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2.8 Pulsar velocities

Pulsars have long been known to have space velocities at least an order of magnitude larger than those of their main sequence progenitors, which have typical values between 10 and 50 km s-1. The first direct evidence for large velocities came from optical observations of the Crab pulsar [321], showing that the neutron star has a velocity in excess of -1 100 km s. Proper motions for 233 pulsars have subsequently been measured largely by radio timing and interferometric techniques [1942496115122Jump To The Next Citation Point]. These data imply a broad velocity spectrum ranging from 0 to over 1000 km s- 1 [201Jump To The Next Citation Point].
Watch/download Movie

Figure 10: GIF movie showing a simulation following the motion of 100 pulsars in a model gravitational potential of our Galaxy for 200 Myr. The view is edge-on, i.e. the horizontal axis represents the Galactic plane (30 kpc across) while the vertical axis represents ±10 kpc from the plane. This snapshot shows the initial configuration of young neutron stars.
Such large velocities are perhaps not surprising, given the violent conditions under which neutron stars are formed. Shklovskii [282] demonstrated that, if the explosion is only slightly asymmetric, an impulsive “kick” velocity of up to -1 1000 km s can be imparted to the neutron star. In addition, if the neutron star progenitor was a member of a binary system prior to the explosion, the pre-supernova orbital velocity will also contribute to the resulting speed of the newly-formed pulsar. As Figure 10Watch/download Movie illustrates, high-velocity pulsars born close to the Galactic plane quickly migrate to higher Galactic latitudes. Given such a broad velocity spectrum, as many as half of all pulsars will eventually escape the Galactic gravitational potential [20171].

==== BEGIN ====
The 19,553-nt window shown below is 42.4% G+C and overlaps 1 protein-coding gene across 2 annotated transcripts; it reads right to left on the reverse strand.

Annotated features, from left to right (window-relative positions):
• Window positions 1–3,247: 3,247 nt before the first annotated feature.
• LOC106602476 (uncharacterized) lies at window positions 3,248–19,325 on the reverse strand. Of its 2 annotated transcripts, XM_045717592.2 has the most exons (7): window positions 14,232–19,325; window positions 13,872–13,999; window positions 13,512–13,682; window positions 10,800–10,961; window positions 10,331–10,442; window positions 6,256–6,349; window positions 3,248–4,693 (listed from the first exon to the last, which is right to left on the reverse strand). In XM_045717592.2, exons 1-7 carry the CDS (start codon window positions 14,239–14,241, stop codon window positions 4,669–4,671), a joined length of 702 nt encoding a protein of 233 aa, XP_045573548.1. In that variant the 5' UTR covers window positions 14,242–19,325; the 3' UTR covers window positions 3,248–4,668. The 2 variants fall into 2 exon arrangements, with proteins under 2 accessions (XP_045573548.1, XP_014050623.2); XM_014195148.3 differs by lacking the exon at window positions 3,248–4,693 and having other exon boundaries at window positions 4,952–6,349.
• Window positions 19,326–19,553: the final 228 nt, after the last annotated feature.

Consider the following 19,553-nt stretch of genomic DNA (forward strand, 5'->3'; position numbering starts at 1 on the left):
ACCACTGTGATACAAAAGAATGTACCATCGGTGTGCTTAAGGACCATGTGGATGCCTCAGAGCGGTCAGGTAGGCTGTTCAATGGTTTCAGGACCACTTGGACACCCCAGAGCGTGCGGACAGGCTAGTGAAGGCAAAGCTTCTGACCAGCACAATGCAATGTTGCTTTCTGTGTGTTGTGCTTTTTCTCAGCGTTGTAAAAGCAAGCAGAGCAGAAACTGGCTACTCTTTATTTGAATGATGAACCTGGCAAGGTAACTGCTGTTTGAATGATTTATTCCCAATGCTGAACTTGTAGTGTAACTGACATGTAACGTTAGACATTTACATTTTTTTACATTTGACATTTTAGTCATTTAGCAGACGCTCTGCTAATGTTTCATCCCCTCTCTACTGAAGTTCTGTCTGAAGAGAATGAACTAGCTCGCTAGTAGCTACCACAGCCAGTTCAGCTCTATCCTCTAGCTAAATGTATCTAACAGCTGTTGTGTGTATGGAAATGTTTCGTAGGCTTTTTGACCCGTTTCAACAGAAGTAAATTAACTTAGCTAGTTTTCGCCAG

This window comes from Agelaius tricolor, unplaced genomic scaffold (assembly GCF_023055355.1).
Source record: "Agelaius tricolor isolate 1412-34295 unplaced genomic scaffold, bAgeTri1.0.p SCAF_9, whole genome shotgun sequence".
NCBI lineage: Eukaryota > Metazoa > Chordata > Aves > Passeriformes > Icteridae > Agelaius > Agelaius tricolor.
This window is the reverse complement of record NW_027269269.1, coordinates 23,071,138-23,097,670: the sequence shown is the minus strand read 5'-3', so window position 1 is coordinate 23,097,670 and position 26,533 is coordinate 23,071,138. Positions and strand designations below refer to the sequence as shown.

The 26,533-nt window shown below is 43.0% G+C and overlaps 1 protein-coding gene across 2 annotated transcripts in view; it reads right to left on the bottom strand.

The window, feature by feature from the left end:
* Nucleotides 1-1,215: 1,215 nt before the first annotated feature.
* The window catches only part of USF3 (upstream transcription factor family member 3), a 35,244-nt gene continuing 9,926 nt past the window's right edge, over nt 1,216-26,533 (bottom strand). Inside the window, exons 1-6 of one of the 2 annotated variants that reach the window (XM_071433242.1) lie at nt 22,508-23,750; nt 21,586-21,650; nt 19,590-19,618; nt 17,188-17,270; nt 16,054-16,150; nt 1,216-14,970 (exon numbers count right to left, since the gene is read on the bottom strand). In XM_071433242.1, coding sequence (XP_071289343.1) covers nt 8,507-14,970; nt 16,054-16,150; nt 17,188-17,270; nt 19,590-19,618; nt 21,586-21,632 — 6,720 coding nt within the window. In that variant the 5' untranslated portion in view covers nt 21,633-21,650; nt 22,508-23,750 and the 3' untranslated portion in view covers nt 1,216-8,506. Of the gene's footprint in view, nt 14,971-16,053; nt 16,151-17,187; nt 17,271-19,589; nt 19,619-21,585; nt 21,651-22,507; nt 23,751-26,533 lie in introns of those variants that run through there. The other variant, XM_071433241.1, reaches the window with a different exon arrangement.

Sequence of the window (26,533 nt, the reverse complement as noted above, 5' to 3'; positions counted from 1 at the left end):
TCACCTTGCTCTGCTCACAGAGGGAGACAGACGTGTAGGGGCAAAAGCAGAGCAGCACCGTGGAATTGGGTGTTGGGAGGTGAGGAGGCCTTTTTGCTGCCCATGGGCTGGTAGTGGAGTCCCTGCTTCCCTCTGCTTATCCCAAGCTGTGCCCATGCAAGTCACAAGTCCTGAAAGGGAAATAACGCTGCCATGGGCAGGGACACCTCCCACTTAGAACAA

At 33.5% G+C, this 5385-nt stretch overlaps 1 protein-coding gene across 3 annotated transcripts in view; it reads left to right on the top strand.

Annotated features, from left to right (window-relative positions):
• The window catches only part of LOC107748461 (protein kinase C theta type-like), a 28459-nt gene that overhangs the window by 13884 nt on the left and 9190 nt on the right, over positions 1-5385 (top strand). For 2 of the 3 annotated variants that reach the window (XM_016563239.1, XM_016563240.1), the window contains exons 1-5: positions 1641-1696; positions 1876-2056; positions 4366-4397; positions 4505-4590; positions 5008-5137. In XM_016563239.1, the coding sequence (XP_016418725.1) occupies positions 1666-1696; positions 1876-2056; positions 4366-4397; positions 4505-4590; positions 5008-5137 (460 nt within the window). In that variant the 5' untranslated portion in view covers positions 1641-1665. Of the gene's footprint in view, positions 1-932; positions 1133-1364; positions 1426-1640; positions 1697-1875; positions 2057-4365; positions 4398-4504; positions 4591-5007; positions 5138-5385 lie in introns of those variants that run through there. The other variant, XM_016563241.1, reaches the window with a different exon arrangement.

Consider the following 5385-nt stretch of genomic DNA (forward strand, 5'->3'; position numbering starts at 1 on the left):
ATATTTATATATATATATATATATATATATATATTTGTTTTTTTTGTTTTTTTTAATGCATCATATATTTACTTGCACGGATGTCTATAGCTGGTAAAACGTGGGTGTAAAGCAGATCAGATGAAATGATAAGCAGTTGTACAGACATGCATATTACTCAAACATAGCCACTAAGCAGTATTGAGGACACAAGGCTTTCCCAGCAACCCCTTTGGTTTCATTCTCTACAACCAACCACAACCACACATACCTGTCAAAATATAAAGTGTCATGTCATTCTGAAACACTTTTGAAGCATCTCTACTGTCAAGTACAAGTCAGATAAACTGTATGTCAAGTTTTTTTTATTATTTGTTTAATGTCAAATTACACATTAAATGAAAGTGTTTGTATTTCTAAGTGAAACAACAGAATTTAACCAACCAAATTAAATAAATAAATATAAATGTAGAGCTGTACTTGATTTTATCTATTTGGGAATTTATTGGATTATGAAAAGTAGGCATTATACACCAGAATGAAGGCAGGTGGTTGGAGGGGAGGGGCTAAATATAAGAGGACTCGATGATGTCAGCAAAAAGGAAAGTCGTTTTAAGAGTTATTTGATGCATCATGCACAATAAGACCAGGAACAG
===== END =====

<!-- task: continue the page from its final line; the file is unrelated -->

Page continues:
The distribution of pulsar velocities remains an issue of contention. For example, Monte Carlo simulations by Arzoumanian et al. [8Jump To The Next Citation Point] strongly favour a bimodal distribution with low and high velocity peaks. On the other hand, a recent study [122] found the mean birth velocity of normal pulsars to be consistent with a Maxwellian distribution with a mean of -1 ~ 400 km s. Regardless of the form of the distribution, however, we can say that the mean velocity of young pulsars is significantly larger than the 80- 140 km s- 1 range for millisecond and binary pulsars [17870205Jump To The Next Citation Point]. The main reasons for the lower velocities are the fact that the kick must have been small to avoid disruption, and the surviving neutron star has to pull the companion along with it, thus slowing the system down.


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